or
Subelement A
Principles
Section 8
Conduction
What is the term used to identify an AC voltage that would cause the same heating in a resistor as a corresponding value of DC voltage?
• Cosine voltage.
• Power factor.
• Correct Answer
Root mean square (RMS).
• Average voltage.

What is the term used to identify an AC voltage that would cause the same heating in a resistor as a corresponding value of DC voltage?

Root mean square (RMS).

RMS describes the behavior of a wave, such as in AC current. Its value is though it would have been a DC current.

For more info on RMS, please see Wikipedia's article on Root mean square.

For RMS application in electricity, please see Electronics Notes article on AC Resistance and Impedance

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What happens to reactive power in a circuit that has both inductors and capacitors?
• It is dissipated as heat in the circuit.
• Correct Answer
It alternates between magnetic and electric fields and is not dissipated.
• It is dissipated as inductive and capacitive fields.
• It is dissipated as kinetic energy within the circuit.

What happens to reactive power in a circuit that has both inductors and capacitors?

It alternates between magnetic and electric fields and is not dissipated.

Both inductors and capacitors go through the cycles of charge and discharge, passing electrons to each other in the process. In theory, nothing is dissipated.

In reality, there is wire resistance, etc, causing some loss.

For a lot more info, please see Electronic Tutorials site for the article on Reactive Power, and article on Power in AC Circuits

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Halving the cross-sectional area of a conductor will:
• Not affect the resistance.
• Quarter the resistance.
• Correct Answer
Double the resistance.
• Halve the resistance.

Halving the cross-sectional area of a conductor will:

Double the resistance.

The relationship between the cross-sectional area of a conductor and resistance is inversely proportional. If you cut in half one, you double the other.

For more info, please see presentation slide #5 on USNA site, for EE301 Lesson 2: Resistance (Chapter 3) and Ohms Law (Chapter 4)

Also, please view YouTube videos:
Factors On Which The Resistance Of A Conductor Depends

Factors affecting the resistance of a conductor - Kisembo Academy

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Which of the following groups is correct for listing common materials in order of descending conductivity?
• Correct Answer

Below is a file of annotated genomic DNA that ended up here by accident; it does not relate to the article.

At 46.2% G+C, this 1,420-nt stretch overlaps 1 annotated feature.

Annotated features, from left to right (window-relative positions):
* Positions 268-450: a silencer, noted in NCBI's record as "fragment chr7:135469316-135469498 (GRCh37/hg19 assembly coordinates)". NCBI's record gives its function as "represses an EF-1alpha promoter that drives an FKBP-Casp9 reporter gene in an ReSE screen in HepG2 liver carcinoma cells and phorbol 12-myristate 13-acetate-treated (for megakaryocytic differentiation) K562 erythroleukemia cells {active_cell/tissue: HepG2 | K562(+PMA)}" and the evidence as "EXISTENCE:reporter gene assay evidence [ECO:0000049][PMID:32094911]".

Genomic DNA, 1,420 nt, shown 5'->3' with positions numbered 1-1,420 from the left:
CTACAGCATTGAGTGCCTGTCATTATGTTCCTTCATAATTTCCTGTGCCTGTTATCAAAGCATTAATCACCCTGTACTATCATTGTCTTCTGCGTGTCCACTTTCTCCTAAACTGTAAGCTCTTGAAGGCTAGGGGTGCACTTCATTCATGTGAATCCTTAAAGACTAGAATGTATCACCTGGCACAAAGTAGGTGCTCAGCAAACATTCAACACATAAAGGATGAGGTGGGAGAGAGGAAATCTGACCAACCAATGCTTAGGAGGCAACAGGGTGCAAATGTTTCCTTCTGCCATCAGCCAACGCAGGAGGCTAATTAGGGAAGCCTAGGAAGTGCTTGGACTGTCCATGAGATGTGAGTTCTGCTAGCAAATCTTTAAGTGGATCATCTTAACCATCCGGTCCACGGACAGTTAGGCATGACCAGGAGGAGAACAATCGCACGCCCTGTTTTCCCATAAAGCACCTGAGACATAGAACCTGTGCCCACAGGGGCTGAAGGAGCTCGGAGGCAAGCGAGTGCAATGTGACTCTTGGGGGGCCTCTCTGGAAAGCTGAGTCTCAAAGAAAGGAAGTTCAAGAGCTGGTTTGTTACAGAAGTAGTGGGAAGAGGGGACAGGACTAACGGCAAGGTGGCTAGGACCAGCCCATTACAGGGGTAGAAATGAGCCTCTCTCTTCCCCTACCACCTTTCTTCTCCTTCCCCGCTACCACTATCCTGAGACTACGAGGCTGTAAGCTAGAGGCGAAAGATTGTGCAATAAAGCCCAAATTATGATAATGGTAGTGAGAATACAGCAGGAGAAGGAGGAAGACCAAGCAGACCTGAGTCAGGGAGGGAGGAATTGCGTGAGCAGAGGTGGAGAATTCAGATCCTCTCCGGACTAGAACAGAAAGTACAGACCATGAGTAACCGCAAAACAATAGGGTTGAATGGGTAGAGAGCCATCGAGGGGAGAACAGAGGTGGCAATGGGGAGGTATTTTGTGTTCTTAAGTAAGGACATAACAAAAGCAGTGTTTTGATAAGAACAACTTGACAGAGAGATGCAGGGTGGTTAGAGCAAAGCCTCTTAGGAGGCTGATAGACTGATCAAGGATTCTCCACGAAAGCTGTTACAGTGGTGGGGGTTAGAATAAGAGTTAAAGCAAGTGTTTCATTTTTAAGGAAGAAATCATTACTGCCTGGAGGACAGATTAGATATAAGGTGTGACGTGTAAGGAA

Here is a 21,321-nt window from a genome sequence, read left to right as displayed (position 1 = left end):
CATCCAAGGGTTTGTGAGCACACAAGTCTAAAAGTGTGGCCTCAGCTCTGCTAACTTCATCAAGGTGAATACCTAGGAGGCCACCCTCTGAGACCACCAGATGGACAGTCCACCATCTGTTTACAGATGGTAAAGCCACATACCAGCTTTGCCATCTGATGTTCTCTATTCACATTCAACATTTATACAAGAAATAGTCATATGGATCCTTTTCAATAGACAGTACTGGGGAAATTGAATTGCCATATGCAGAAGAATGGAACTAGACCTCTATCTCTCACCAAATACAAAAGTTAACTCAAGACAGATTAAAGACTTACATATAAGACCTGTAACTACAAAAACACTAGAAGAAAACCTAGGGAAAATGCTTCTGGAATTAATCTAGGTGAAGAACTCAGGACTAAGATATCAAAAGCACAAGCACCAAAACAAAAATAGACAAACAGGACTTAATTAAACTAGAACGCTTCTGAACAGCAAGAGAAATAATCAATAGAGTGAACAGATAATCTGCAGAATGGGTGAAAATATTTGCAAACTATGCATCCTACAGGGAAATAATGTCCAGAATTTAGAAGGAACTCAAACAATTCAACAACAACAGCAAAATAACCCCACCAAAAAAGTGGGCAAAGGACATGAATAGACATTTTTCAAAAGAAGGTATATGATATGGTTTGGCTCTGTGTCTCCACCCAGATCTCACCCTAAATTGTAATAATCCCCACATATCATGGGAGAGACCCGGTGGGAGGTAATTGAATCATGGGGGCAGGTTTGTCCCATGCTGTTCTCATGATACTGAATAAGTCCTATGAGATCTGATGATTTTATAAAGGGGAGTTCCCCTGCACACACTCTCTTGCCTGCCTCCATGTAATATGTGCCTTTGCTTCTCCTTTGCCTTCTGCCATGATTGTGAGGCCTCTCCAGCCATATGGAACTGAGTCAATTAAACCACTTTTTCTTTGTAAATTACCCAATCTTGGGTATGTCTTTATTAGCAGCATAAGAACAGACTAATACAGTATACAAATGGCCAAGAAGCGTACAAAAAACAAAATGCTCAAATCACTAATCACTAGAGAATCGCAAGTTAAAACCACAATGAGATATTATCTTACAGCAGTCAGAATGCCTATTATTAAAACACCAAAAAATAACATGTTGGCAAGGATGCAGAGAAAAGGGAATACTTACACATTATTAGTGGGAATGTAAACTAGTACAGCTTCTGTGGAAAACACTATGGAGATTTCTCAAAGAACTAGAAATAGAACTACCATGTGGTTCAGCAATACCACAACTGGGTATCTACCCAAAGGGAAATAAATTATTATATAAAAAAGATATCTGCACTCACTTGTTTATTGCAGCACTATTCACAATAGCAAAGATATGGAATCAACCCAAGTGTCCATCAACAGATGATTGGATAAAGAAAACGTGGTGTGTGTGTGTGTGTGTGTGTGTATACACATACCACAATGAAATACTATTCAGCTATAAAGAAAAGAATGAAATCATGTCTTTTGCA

Silver, copper, aluminum, iron, and lead.
• Lead, iron, silver, aluminum, and copper.
• Iron, silver, aluminum, copper, and silver.
• Silver, aluminum, iron, lead, and copper.

Which of the following groups is correct for listing common materials in order of descending conductivity?

Silver, copper, aluminum, iron, and lead.

For the table of conductivity, please see Thought Co site for the article on
Electrical Conductivity of Metals

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How do you compute true power (power dissipated in the circuit) in a circuit where AC voltage and current are out of phase?
• Multiply RMS voltage times RMS current.
• Subtract apparent power from the power factor.
• Divide apparent power by the power factor.
• Correct Answer
Multiply apparent power times the power factor.

How do you compute true power (power dissipated in the circuit) in a circuit where AC voltage and current are out of phase?

Multiply apparent power times the power factor.

For more info, please see Fluke Co., site for article on What is power factor and why is it important?

Also, from All About Circuits site, article True, Reactive, and Apparent Power.

See YouTube video from Engineering Mindset channel, called Power Factor Explained - The basics what is power factor pf

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Assuming a power source to have a fixed value of internal resistance, maximum power will be transferred to the load when:
• The load impedance is greater than the source impedance.
• Correct Answer
The load impedance equals the internal impedance of the source.
• The load impedance is less than the source impedance.
• The fixed values of internal impedance are not relative to the power source.

Assuming a power source to have a fixed value of internal resistance, maximum power will be transferred to the load when:

The load impedance equals the internal impedance of the source.

For explanation, please see Electronics Tutorials site for article on Maximum Power Transfer

Also, see YouTube video from The Organic Chemistry Tutor called Maximum Power Transfer Theorem Using Nodal Analysis & Thevenin Equivalent Circuits

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